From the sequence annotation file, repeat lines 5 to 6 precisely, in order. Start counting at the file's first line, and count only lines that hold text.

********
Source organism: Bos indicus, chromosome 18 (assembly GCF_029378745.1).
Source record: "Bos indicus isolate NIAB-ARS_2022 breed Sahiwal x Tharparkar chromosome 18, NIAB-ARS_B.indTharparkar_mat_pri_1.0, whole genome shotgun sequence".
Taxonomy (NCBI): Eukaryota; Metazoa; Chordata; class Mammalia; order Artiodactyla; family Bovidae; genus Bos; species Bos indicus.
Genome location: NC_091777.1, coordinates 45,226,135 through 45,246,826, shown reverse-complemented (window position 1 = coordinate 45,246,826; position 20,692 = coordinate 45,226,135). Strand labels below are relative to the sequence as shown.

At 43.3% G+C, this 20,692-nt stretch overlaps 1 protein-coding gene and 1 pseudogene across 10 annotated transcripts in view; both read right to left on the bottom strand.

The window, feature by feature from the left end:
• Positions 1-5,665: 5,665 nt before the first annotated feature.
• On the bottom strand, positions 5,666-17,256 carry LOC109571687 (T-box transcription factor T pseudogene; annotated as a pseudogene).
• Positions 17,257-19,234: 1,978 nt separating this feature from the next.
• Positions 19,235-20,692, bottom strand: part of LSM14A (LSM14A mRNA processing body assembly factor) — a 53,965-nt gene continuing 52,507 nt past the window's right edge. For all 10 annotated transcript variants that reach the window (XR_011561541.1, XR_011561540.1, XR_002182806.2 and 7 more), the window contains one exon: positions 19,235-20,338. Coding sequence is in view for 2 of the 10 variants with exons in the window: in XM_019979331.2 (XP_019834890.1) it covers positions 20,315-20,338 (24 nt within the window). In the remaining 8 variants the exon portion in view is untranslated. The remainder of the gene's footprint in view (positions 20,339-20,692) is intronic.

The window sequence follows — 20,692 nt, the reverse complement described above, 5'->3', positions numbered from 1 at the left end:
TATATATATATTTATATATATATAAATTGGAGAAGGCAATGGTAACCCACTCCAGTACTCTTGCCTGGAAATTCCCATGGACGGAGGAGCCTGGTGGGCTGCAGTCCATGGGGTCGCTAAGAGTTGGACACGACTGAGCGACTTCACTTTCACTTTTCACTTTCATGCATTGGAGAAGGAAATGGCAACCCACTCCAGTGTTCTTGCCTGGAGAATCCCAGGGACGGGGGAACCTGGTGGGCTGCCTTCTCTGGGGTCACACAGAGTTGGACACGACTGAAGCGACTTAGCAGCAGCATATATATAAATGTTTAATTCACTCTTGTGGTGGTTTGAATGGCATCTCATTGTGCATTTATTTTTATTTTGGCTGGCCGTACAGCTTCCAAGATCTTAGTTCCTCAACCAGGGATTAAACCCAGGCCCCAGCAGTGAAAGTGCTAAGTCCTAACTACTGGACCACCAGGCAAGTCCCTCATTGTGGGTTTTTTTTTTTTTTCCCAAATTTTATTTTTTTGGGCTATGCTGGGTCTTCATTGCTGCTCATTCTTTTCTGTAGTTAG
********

At 43.3% G+C, this 20,692-nt stretch overlaps 1 protein-coding gene and 1 pseudogene across 10 annotated transcripts in view; both read right to left on the bottom strand.

The window, feature by feature from the left end: